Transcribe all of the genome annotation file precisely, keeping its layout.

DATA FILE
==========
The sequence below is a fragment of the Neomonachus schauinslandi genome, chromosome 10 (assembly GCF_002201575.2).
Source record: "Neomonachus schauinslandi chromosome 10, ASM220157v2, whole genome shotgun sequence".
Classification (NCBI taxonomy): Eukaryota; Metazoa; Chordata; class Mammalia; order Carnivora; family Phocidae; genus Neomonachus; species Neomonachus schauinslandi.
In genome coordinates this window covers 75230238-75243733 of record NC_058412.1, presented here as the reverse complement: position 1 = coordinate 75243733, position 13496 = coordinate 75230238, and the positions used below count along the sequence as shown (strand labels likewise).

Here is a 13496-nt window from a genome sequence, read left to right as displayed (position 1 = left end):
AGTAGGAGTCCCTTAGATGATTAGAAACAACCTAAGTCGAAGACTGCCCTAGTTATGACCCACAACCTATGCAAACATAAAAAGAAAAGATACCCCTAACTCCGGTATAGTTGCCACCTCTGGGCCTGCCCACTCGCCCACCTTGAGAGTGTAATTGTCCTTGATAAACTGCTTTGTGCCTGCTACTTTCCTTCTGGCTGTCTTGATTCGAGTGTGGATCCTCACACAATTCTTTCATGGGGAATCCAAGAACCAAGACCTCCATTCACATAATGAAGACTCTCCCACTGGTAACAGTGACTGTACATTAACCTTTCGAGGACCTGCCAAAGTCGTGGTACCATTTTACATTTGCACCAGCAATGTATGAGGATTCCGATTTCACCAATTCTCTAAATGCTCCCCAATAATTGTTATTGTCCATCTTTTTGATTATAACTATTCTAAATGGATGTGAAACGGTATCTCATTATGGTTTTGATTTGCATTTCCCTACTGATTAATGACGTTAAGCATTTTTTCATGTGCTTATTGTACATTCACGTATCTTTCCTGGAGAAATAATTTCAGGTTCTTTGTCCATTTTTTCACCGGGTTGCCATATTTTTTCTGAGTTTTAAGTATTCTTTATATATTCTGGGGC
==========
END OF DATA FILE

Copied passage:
The sequence below is a fragment of the Neomonachus schauinslandi genome, chromosome 10 (assembly GCF_002201575.2).
Source record: "Neomonachus schauinslandi chromosome 10, ASM220157v2, whole genome shotgun sequence".
Classification (NCBI taxonomy): Eukaryota; Metazoa; Chordata; class Mammalia; order Carnivora; family Phocidae; genus Neomonachus; species Neomonachus schauinslandi.
In genome coordinates this window covers 75230238-75243733 of record NC_058412.1, presented here as the reverse complement: position 1 = coordinate 75243733, position 13496 = coordinate 75230238, and the positions used below count along the sequence as shown (strand labels likewise).

Here is a 13496-nt window from a genome sequence, read left to right as displayed (position 1 = left end):
AGTAGGAGTCCCTTAGATGATTAGAAACAACCTAAGTCGAAGACTGCCCTAGTTATGACCCACAACCTATGCAAACATAAAAAGAAAAGATACCCCTAACTCCGGTATAGTTGCCACCTCTGGGCCTGCCCACTCGCCCACCTTGAGAGTGTAATTGTCCTTGATAAACTGCTTTGTGCCTGCTACTTTCCTTCTGGCTGTCTTGATTCGAGTGTGGATCCTCACACAATTCTTTCATGGGGAATCCAAGAACCAAGACCTCCATTCACATAATGAAGACTCTCCCACTGGTAACAGTGACTGTACATTAACCTTTCGAGGACCTGCCAAAGTCGTGGTACCATTTTACATTTGCACCAGCAATGTATGAGGATTCCGATTTCACCAATTCTCTAAATGCTCCCCAATAATTGTTATTGTCCATCTTTTTGATTATAACTATTCTAAATGGATGTGAAACGGTATCTCATTATGGTTTTGATTTGCATTTCCCTACTGATTAATGACGTTAAGCATTTTTTCATGTGCTTATTGTACATTCACGTATCTTTCCTGGAGAAATAATTTCAGGTTCTTTGTCCATTTTTTCACCGGGTTGCCATATTTTTTCTGAGTTTTAAGTATTCTTTATATATTCTGGGGC